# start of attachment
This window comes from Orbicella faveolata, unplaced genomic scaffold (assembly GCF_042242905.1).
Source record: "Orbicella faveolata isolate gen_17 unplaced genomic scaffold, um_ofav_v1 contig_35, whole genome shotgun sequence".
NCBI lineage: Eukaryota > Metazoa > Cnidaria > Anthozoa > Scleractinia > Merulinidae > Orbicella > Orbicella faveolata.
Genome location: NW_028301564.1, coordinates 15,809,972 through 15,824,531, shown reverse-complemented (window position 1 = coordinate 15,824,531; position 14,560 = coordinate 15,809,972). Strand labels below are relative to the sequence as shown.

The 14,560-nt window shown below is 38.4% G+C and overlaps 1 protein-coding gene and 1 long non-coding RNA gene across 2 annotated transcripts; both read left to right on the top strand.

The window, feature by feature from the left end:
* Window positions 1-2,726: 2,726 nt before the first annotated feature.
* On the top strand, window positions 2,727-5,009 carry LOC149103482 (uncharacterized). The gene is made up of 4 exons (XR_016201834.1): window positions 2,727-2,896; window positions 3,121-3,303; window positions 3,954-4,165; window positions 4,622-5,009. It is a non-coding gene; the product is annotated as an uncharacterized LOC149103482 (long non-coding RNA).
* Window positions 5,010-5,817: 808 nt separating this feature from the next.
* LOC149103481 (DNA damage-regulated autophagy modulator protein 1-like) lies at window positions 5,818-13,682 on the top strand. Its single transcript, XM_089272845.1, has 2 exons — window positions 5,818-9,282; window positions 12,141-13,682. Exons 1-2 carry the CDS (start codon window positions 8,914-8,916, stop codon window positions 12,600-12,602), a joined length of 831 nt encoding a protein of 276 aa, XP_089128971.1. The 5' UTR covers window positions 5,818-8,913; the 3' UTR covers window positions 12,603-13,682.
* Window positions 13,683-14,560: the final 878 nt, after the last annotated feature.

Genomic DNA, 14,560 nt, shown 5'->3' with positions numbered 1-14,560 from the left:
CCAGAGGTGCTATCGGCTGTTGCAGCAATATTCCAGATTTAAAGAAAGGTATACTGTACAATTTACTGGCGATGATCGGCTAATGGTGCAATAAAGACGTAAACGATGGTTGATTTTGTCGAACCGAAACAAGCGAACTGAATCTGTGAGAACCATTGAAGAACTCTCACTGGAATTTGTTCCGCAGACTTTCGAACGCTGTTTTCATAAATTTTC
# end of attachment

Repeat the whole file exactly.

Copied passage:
This window comes from Orbicella faveolata, unplaced genomic scaffold (assembly GCF_042242905.1).
Source record: "Orbicella faveolata isolate gen_17 unplaced genomic scaffold, um_ofav_v1 contig_35, whole genome shotgun sequence".
NCBI lineage: Eukaryota > Metazoa > Cnidaria > Anthozoa > Scleractinia > Merulinidae > Orbicella > Orbicella faveolata.
Genome location: NW_028301564.1, coordinates 15,809,972 through 15,824,531, shown reverse-complemented (window position 1 = coordinate 15,824,531; position 14,560 = coordinate 15,809,972). Strand labels below are relative to the sequence as shown.

The 14,560-nt window shown below is 38.4% G+C and overlaps 1 protein-coding gene and 1 long non-coding RNA gene across 2 annotated transcripts; both read left to right on the top strand.

The window, feature by feature from the left end:
* Window positions 1-2,726: 2,726 nt before the first annotated feature.
* On the top strand, window positions 2,727-5,009 carry LOC149103482 (uncharacterized). The gene is made up of 4 exons (XR_016201834.1): window positions 2,727-2,896; window positions 3,121-3,303; window positions 3,954-4,165; window positions 4,622-5,009. It is a non-coding gene; the product is annotated as an uncharacterized LOC149103482 (long non-coding RNA).
* Window positions 5,010-5,817: 808 nt separating this feature from the next.
* LOC149103481 (DNA damage-regulated autophagy modulator protein 1-like) lies at window positions 5,818-13,682 on the top strand. Its single transcript, XM_089272845.1, has 2 exons — window positions 5,818-9,282; window positions 12,141-13,682. Exons 1-2 carry the CDS (start codon window positions 8,914-8,916, stop codon window positions 12,600-12,602), a joined length of 831 nt encoding a protein of 276 aa, XP_089128971.1. The 5' UTR covers window positions 5,818-8,913; the 3' UTR covers window positions 12,603-13,682.
* Window positions 13,683-14,560: the final 878 nt, after the last annotated feature.

Genomic DNA, 14,560 nt, shown 5'->3' with positions numbered 1-14,560 from the left:
CCAGAGGTGCTATCGGCTGTTGCAGCAATATTCCAGATTTAAAGAAAGGTATACTGTACAATTTACTGGCGATGATCGGCTAATGGTGCAATAAAGACGTAAACGATGGTTGATTTTGTCGAACCGAAACAAGCGAACTGAATCTGTGAGAACCATTGAAGAACTCTCACTGGAATTTGTTCCGCAGACTTTCGAACGCTGTTTTCATAAATTTTC